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The situation: We are a small, fully-distributed software solutions provider. We serve multiple clients, and given our size that means every team member is on multiple, part-time billable teams. Usually 2 such teams per person, to minimize context switching. Everyone works a total of 30-40hrs a week, varying from week to week per available work and normal challenges. All teams estimate work using story points or hours, but definitions of these vary by client, as does the methodology (Kanban or Scrum, with varying iterations) and tooling (Jira, PT, and V1).

The problem: Taken together, team composition and execution is never consistent enough to support typical velocity or efficiency metrics, in turn making it a challenge to create trustworthy targets for clients (e.g., where we'll land in a backlog by given dates, prospective work estimates). We do our best to maintain team composition for a few months at a time for continuity's sake, but the aspects mentioned above obviously induce hard-to-predict outcomes and probably obscure other concerns.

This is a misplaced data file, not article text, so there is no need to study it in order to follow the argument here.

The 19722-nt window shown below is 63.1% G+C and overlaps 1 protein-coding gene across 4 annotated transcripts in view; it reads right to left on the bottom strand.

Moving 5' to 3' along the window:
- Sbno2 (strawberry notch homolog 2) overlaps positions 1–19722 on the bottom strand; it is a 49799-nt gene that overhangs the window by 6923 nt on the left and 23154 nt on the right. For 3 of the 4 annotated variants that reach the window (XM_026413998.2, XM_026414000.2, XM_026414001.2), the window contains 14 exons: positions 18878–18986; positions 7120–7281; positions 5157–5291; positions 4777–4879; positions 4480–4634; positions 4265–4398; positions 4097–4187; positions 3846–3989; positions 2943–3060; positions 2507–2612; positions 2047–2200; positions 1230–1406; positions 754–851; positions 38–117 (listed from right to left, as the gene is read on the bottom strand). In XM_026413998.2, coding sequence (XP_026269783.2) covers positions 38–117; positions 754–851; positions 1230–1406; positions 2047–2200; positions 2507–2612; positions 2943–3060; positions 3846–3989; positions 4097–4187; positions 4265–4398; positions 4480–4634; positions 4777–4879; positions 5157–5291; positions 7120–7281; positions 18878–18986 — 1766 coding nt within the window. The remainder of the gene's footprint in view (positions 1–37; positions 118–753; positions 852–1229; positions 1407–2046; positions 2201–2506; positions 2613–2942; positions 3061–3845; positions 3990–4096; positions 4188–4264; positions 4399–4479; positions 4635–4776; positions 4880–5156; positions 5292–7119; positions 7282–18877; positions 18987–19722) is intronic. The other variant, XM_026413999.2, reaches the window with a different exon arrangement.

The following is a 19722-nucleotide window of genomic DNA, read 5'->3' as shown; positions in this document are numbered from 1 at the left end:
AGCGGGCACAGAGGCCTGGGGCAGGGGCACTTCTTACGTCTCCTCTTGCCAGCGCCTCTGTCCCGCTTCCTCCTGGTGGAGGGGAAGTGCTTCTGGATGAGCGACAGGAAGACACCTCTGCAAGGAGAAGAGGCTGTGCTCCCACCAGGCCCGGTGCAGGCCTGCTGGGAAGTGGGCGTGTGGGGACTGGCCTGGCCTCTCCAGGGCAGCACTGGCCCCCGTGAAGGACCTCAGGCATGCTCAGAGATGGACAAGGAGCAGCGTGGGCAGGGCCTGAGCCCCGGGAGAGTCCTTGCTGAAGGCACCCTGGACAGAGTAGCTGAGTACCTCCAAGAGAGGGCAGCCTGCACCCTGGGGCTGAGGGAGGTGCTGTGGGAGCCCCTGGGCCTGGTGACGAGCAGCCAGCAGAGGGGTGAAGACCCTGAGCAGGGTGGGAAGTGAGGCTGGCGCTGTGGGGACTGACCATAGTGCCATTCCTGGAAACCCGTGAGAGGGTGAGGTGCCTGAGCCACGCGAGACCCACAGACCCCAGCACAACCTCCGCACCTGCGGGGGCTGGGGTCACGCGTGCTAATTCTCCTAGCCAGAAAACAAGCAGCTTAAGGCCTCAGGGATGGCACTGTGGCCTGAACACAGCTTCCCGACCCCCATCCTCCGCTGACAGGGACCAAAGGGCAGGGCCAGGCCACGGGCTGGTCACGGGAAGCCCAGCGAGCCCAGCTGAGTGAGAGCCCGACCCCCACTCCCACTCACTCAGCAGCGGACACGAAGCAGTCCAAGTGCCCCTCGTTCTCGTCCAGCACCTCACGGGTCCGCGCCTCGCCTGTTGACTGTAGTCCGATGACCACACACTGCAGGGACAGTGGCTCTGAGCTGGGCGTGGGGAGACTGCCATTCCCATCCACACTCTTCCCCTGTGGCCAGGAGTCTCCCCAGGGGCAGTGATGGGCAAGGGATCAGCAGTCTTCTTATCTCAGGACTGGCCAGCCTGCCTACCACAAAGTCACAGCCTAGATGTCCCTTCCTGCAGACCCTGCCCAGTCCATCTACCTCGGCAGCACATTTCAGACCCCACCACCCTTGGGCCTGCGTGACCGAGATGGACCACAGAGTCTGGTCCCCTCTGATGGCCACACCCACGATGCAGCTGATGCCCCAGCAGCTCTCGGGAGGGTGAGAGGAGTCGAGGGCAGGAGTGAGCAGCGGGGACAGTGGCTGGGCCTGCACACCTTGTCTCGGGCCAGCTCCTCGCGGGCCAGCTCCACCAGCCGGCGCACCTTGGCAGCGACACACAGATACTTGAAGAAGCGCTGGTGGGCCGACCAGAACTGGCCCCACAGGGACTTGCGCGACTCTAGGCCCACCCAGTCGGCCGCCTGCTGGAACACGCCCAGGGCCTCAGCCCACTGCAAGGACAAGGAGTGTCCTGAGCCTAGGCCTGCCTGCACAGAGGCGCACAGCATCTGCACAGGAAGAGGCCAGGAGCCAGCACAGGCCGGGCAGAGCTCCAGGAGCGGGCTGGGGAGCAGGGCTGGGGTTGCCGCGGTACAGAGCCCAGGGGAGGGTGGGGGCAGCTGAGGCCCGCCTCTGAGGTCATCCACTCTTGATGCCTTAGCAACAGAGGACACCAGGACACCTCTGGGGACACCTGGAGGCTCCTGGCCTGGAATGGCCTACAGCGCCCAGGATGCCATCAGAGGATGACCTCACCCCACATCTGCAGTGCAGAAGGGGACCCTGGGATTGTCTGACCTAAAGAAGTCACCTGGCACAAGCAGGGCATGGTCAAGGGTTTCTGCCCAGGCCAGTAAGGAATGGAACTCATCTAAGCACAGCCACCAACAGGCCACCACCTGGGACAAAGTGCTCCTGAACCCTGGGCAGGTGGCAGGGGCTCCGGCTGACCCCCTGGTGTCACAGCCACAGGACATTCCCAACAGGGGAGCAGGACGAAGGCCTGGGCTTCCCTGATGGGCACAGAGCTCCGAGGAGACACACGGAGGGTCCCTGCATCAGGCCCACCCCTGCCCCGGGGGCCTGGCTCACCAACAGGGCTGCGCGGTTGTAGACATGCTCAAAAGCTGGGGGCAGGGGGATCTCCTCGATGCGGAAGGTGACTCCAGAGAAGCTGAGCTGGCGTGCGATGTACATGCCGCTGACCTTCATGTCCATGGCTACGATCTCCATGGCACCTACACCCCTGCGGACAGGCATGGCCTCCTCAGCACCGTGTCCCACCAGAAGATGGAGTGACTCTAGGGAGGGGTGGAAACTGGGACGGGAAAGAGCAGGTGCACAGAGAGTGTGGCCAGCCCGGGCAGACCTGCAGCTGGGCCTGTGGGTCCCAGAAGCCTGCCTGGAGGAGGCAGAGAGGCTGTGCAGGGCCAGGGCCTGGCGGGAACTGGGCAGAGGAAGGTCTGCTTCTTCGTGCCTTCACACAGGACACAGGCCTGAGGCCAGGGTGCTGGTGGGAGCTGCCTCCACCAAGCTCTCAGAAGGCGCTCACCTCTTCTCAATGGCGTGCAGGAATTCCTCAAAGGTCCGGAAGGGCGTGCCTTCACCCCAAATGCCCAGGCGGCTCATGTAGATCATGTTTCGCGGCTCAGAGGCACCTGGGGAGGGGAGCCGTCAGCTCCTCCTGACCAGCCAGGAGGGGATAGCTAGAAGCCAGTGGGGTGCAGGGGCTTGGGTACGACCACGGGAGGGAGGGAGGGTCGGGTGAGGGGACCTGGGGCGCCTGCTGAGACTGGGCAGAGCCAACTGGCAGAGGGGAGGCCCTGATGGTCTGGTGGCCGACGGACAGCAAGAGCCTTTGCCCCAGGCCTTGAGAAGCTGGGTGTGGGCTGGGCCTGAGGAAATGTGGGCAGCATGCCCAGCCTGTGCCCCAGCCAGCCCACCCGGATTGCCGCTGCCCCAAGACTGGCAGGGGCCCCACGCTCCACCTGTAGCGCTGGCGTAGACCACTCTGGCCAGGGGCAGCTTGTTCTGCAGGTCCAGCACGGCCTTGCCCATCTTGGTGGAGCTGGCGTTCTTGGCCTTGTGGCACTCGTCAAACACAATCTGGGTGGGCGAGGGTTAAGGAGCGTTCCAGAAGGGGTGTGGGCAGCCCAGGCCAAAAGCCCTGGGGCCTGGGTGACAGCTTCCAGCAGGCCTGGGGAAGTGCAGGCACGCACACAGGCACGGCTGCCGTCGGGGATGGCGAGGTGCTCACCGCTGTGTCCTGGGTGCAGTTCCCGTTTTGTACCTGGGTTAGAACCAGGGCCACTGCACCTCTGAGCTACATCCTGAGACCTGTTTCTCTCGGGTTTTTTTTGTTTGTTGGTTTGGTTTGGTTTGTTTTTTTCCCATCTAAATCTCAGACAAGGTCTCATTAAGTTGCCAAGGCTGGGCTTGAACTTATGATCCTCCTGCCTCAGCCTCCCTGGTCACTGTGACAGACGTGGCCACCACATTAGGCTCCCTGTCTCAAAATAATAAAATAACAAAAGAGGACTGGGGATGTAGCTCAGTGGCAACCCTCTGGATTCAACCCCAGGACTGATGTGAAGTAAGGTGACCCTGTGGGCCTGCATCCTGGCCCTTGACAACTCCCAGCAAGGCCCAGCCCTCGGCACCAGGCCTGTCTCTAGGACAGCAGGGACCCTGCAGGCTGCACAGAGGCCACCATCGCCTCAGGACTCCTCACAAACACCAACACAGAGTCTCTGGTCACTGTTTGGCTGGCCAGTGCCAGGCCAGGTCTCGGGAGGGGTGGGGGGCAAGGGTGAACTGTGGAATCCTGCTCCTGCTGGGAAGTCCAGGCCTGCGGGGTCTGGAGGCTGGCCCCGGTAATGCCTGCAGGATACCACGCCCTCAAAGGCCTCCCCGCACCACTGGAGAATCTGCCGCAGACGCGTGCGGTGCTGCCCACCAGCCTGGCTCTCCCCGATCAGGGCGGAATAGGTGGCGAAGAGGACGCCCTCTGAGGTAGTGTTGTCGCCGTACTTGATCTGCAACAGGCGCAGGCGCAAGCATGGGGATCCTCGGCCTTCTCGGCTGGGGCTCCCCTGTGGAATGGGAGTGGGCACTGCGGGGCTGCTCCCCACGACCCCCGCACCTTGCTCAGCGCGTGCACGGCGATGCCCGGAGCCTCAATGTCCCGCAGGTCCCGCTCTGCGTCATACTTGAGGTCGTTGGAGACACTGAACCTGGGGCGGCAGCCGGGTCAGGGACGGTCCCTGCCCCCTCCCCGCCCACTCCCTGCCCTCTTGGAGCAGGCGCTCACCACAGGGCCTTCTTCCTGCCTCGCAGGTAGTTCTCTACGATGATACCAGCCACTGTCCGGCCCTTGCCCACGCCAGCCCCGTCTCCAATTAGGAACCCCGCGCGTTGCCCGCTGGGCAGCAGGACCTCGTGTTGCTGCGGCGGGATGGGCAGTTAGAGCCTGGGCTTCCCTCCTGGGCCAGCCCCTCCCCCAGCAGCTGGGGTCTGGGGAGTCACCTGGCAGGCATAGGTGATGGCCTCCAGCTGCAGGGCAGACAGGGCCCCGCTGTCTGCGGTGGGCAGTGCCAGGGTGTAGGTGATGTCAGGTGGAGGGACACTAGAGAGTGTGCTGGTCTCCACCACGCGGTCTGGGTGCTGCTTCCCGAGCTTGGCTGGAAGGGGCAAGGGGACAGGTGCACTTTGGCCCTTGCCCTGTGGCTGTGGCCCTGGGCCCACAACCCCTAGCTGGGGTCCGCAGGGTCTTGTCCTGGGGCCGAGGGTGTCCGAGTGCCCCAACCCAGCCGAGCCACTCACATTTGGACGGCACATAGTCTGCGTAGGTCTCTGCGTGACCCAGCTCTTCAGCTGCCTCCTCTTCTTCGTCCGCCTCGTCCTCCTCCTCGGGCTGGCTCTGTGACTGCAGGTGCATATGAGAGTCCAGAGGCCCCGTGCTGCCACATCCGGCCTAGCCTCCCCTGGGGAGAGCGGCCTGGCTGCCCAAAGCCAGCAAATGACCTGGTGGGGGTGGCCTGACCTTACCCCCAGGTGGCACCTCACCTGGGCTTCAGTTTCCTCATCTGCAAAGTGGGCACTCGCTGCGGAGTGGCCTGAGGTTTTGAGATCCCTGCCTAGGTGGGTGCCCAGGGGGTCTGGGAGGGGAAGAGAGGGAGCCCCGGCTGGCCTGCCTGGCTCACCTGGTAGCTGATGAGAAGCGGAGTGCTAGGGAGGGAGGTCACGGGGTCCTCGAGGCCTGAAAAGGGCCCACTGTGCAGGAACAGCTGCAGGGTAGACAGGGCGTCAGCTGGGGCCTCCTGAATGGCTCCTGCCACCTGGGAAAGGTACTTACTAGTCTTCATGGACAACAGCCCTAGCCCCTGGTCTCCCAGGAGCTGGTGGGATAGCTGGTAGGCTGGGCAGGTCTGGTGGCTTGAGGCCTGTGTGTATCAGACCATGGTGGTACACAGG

So, how can we get better, preferably without drastically changing how we do business?

Approaches that have occurred to us so far have important gotchas:

  1. We lock down our inputs (e.g., definition of story points), methodology, and tooling and iterate until we get as good as we can with them. The gotcha, as we see it: Client relationship risk, since most already have teams, methodologies, and tooling we coexist with.

  2. We come up with per-person, aggregate-able velocity metrics, cross-referenced by the kind of work, team size, etc. as we gain understanding over time. Gotcha: Based on our research this seems speculative and could take forever to lock down.

  3. We stabilize our teams to enable more traditional velocity metrics, estimation, and planning techniques. Gotcha: Business development and sustainment risk, since this will reduce our ability to mix and match teams in response to budget changes and new work.